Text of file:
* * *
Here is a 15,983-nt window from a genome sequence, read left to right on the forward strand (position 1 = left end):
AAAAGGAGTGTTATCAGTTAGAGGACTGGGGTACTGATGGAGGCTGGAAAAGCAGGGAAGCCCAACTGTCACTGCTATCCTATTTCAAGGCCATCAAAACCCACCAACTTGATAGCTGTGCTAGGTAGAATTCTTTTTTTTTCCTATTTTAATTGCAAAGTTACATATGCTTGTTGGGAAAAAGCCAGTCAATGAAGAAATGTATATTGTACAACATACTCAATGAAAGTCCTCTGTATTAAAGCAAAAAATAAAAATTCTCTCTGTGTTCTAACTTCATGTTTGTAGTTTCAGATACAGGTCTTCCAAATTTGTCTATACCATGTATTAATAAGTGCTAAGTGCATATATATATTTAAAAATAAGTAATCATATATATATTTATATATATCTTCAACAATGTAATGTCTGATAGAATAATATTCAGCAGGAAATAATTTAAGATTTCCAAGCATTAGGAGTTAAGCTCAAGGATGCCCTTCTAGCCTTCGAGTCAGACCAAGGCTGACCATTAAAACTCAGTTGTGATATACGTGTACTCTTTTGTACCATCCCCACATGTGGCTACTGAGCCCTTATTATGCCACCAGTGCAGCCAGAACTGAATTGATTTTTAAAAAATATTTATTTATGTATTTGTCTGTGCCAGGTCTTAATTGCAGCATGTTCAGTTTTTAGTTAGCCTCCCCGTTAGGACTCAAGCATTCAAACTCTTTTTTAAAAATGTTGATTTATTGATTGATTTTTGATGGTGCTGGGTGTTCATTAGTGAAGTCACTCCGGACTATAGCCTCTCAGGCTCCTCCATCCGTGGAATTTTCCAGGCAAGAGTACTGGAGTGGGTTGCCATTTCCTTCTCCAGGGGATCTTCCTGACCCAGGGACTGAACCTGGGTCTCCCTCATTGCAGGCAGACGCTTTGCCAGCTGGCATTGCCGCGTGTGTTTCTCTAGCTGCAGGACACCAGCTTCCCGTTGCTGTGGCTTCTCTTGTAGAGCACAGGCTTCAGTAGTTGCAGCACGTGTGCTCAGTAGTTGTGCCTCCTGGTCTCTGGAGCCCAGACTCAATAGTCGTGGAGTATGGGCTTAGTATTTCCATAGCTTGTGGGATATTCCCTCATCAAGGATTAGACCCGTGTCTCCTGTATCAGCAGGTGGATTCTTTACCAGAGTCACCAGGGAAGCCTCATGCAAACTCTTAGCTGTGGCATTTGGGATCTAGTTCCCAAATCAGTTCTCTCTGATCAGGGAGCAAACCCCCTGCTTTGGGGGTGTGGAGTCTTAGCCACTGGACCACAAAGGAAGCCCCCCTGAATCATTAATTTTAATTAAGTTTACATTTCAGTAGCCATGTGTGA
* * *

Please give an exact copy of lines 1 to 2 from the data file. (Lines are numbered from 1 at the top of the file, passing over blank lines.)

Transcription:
Here is a 15,983-nt window from a genome sequence, read left to right on the forward strand (position 1 = left end):
AAAAGGAGTGTTATCAGTTAGAGGACTGGGGTACTGATGGAGGCTGGAAAAGCAGGGAAGCCCAACTGTCACTGCTATCCTATTTCAAGGCCATCAAAACCCACCAACTTGATAGCTGTGCTAGGTAGAATTCTTTTTTTTTCCTATTTTAATTGCAAAGTTACATATGCTTGTTGGGAAAAAGCCAGTCAATGAAGAAATGTATATTGTACAACATACTCAATGAAAGTCCTCTGTATTAAAGCAAAAAATAAAAATTCTCTCTGTGTTCTAACTTCATGTTTGTAGTTTCAGATACAGGTCTTCCAAATTTGTCTATACCATGTATTAATAAGTGCTAAGTGCATATATATATTTAAAAATAAGTAATCATATATATATTTATATATATCTTCAACAATGTAATGTCTGATAGAATAATATTCAGCAGGAAATAATTTAAGATTTCCAAGCATTAGGAGTTAAGCTCAAGGATGCCCTTCTAGCCTTCGAGTCAGACCAAGGCTGACCATTAAAACTCAGTTGTGATATACGTGTACTCTTTTGTACCATCCCCACATGTGGCTACTGAGCCCTTATTATGCCACCAGTGCAGCCAGAACTGAATTGATTTTTAAAAAATATTTATTTATGTATTTGTCTGTGCCAGGTCTTAATTGCAGCATGTTCAGTTTTTAGTTAGCCTCCCCGTTAGGACTCAAGCATTCAAACTCTTTTTTAAAAATGTTGATTTATTGATTGATTTTTGATGGTGCTGGGTGTTCATTAGTGAAGTCACTCCGGACTATAGCCTCTCAGGCTCCTCCATCCGTGGAATTTTCCAGGCAAGAGTACTGGAGTGGGTTGCCATTTCCTTCTCCAGGGGATCTTCCTGACCCAGGGACTGAACCTGGGTCTCCCTCATTGCAGGCAGACGCTTTGCCAGCTGGCATTGCCGCGTGTGTTTCTCTAGCTGCAGGACACCAGCTTCCCGTTGCTGTGGCTTCTCTTGTAGAGCACAGGCTTCAGTAGTTGCAGCACGTGTGCTCAGTAGTTGTGCCTCCTGGTCTCTGGAGCCCAGACTCAATAGTCGTGGAGTATGGGCTTAGTATTTCCATAGCTTGTGGGATATTCCCTCATCAAGGATTAGACCCGTGTCTCCTGTATCAGCAGGTGGATTCTTTACCAGAGTCACCAGGGAAGCCTCATGCAAACTCTTAGCTGTGGCATTTGGGATCTAGTTCCCAAATCAGTTCTCTCTGATCAGGGAGCAAACCCCCTGCTTTGGGGGTGTGGAGTCTTAGCCACTGGACCACAAAGGAAGCCCCCCTGAATCATTAATTTTAATTAAGTTTACATTTCAGTAGCCATGTGTGA